Monday, April 27, 2009

I'm getting a little tired of all this bursting into bloom around here

Rhodedendron
56. Rhododendron
Already knew: I always spell Rhododendron wrong. I want there to be an e instead of the second o. Rhododendrons are a bush that does well in acid, shady, wet soil. As such, they do extremely well here. Different colors seem to bloom at different times. In my neighborhood right now all the pink and red ones are in bloom, but the white and yellow ones are still budding. It has long slender, leathery leaves, that look rather like bay leaves, and it's evergreen. The flowers grow in clusters on a central stalk. It will stay in bloom from mid spring most of the way through summer, if you deadhead the flowers. You will also get more flowers on your bush if you deadhead at the end of the season, but I don't bother with that. The Rhododendron is the state flower of Washington.
Recently learned: There are over 28,000 cultivars in the the International Rhododendron Registry. This variety is actually the Pacific Rhododendron. It's mainly coastal, and extends from Monterey Bay in California through Southern BC. Each leaf has a life span of 2-3 years. It thrives in disturbed soil, so it would be good to plant after construction, say along freeways, instead of letting the next plant in this post take over.
Ragweed
57. Ragweed
Already knew: On the one hand, this is a horrible invasive weed that is one of the major causes of hay fever (along with grass), and it should be pulled out wherever you find it. On the other hand, you have to admire something that is happy to grow where there's an excess of car exhaust, although since it has a relatively short period of growth, it probably doesn't do as good a job sucking carbon out of the air as trees do. This appears in early spring mostly along the roadside when they don't bother to plant anything else there. It has small yellow flowers on dark spiky stems.
Recently learned: Ragweed is related to the Sunflower. It prefers dry, sunny, sandy soils. This is Common Ragweed, which we can all be glad grows to only about a meter tall instead of the 13 feet that Giant Ragweed can grow to. More pollen is produced during wet years, but it doesn't spread as well then, so it's less of a problem for allergies. It also produces more pollen in places where there's high levels of carbon dioxide, which is why it's so happy along the highway. Reading the control and eradication section of Wikipedia's entry on Ragweed is depressing me, so I'm going to move on now.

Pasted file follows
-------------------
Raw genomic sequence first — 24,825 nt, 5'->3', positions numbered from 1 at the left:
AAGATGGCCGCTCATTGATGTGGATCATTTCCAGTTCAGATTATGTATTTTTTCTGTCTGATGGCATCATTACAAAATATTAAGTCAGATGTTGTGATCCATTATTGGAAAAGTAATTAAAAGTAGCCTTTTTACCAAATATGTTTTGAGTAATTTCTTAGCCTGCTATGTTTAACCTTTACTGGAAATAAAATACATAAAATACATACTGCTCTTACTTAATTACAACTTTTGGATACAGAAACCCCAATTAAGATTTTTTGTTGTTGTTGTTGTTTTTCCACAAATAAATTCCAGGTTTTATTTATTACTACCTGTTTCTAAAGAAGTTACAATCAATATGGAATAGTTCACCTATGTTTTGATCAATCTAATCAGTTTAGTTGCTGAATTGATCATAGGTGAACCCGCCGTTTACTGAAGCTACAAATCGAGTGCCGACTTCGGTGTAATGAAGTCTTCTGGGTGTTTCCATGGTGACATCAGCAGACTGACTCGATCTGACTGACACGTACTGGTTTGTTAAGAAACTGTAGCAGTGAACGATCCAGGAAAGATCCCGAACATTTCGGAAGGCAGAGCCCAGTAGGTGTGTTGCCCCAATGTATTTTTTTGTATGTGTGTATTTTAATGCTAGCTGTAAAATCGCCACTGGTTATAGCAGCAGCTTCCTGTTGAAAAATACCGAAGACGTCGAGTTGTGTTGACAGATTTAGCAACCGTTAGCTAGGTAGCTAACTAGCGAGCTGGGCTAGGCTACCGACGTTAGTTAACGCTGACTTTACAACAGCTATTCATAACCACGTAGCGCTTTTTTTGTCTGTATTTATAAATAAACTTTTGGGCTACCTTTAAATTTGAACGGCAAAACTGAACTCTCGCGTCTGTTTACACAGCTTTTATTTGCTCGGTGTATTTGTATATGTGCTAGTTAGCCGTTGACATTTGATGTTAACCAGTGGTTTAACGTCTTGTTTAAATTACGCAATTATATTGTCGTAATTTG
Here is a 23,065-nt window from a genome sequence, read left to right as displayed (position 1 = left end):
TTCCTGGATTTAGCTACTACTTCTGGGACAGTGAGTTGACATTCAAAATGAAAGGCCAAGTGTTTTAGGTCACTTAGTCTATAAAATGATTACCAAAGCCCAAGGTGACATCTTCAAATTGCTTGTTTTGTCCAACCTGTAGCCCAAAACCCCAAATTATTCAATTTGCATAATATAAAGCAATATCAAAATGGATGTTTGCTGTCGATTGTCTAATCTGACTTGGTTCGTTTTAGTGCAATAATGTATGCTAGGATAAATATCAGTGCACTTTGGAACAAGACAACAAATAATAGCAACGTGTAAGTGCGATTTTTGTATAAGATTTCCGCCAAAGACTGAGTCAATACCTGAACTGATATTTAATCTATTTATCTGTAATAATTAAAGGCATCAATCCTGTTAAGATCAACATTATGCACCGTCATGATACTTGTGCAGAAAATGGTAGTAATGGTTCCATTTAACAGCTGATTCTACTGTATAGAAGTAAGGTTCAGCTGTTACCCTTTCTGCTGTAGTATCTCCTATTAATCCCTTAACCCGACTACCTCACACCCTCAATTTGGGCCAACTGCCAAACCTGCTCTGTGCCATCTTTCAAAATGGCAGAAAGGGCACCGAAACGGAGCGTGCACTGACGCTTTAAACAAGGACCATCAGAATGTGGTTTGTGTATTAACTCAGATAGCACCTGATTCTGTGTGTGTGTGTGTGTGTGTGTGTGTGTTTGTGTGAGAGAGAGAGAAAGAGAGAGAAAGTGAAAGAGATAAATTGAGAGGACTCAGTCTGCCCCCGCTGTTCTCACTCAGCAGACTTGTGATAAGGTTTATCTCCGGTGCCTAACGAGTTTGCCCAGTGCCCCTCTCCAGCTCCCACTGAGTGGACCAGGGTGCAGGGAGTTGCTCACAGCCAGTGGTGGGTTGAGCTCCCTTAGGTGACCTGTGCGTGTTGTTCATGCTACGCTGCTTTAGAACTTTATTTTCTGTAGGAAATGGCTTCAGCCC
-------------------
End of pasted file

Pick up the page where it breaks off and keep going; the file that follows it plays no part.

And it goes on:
Tulip
58. Tulip
Already knew: Tulips grow from bulbs, and have one upright flower per bulb. They come in a very wide range of colors and petal configurations due to their immense popularity. They have been widely traded and hybridized since the 1600's. They are most associated with Holland, and the majority of the world's Tulips still originate there. You can find many stunning pictures of Tulip fields on the internet.
Recently learned: They originated in Persia and were introduced to Europe in 1554 by Suleyman. Tulips need a period of cold dormancy to grow, so you should plant the bulbs in late summer, early fall.
Forget Me Not
59. Forget Me Not
Already knew: Forget Me Not is an herbaceous plant with tiny, flat, blue flowers and sage green colored leaves. It is invasive in our climate, although not wildly so, and pretty enough that most people forgive it. It likes to grow in shady, rocky places. It blooms in spring.
Recently learned: The latin name is Myosotis from the Greek word for mouse ear. The flower is associated with romance and tragic fate and gets it's nickname from a variety of legends involving drowning and things being lost or forgotten. It is often used in weddings as a sign of faithfulness and enduring love. The Forget Me Not is an emblem of the Masonic Lodge, and also the Alzheimer's Society of Canada. It is worn by Newfoundlanders on July 1st to commemorate those who died in the first world war.

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